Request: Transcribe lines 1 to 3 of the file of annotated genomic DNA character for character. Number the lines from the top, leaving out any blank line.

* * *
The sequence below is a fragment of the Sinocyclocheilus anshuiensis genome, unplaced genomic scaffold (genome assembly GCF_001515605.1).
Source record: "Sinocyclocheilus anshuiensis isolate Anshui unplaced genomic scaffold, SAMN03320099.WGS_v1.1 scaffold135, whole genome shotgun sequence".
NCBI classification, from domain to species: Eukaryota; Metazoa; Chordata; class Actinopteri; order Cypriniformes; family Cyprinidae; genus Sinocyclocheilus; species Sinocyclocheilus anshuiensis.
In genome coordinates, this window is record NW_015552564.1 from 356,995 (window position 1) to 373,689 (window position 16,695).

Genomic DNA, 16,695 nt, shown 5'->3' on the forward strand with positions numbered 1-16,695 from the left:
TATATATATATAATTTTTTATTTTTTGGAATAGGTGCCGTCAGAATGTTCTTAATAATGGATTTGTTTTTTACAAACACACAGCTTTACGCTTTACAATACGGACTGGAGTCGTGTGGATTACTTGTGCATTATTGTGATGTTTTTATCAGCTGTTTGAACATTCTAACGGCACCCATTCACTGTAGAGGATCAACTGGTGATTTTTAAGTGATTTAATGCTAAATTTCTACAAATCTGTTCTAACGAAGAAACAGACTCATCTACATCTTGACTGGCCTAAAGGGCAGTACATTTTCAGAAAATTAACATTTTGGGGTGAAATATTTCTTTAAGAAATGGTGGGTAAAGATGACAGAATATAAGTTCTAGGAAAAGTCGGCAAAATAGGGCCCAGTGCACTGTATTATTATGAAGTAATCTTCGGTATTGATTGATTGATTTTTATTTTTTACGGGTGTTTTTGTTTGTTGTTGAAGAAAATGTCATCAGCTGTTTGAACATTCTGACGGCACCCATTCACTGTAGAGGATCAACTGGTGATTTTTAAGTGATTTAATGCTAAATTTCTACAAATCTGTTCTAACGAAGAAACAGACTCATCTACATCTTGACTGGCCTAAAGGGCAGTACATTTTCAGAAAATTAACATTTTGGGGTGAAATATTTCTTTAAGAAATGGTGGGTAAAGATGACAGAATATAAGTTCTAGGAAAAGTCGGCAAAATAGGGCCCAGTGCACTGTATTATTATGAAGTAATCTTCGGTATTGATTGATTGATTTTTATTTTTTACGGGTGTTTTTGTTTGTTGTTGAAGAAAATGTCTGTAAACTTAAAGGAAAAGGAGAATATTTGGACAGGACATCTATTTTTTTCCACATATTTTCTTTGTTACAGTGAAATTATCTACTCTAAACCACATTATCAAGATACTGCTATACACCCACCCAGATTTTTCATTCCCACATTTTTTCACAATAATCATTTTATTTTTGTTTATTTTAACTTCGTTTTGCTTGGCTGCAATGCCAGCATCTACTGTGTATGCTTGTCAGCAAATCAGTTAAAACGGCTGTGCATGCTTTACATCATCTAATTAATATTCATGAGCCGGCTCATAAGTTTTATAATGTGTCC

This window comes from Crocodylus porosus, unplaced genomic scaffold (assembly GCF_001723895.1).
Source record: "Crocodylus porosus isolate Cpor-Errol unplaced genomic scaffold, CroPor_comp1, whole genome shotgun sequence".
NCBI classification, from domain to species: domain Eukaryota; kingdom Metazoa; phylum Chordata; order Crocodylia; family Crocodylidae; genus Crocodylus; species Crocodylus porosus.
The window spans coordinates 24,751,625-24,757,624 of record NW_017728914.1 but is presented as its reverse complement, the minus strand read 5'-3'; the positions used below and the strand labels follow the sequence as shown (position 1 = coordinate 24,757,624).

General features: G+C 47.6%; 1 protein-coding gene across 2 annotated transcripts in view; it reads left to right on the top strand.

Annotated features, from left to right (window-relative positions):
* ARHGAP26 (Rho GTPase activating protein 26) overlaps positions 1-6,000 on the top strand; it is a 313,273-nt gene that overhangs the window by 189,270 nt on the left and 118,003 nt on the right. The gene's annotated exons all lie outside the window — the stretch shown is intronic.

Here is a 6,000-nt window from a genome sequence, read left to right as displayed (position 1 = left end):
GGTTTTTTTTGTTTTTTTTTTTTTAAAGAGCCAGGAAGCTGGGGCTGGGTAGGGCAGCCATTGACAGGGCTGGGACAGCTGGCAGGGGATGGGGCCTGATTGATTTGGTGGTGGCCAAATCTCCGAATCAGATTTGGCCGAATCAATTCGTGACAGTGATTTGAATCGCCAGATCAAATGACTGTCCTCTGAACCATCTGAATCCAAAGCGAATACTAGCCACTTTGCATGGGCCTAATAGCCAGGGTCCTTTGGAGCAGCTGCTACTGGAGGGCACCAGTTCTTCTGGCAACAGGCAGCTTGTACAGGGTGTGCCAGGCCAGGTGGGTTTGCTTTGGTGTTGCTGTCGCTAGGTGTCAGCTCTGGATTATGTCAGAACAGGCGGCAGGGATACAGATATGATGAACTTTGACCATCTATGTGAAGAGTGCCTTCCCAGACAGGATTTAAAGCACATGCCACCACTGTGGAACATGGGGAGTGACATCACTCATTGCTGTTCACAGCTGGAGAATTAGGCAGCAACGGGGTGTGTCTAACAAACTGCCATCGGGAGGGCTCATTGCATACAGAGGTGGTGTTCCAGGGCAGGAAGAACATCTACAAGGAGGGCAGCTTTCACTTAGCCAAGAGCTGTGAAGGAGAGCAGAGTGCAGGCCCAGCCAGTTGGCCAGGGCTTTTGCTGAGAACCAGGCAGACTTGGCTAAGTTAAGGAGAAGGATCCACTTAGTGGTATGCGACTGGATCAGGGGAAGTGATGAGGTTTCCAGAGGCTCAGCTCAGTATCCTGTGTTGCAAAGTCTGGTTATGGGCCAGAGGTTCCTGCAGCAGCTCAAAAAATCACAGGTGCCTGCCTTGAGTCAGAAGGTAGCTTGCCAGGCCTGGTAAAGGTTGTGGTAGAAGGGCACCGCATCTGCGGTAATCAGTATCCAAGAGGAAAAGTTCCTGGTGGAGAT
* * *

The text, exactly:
The sequence below is a fragment of the Sinocyclocheilus anshuiensis genome, unplaced genomic scaffold (genome assembly GCF_001515605.1).
Source record: "Sinocyclocheilus anshuiensis isolate Anshui unplaced genomic scaffold, SAMN03320099.WGS_v1.1 scaffold135, whole genome shotgun sequence".
NCBI classification, from domain to species: Eukaryota; Metazoa; Chordata; class Actinopteri; order Cypriniformes; family Cyprinidae; genus Sinocyclocheilus; species Sinocyclocheilus anshuiensis.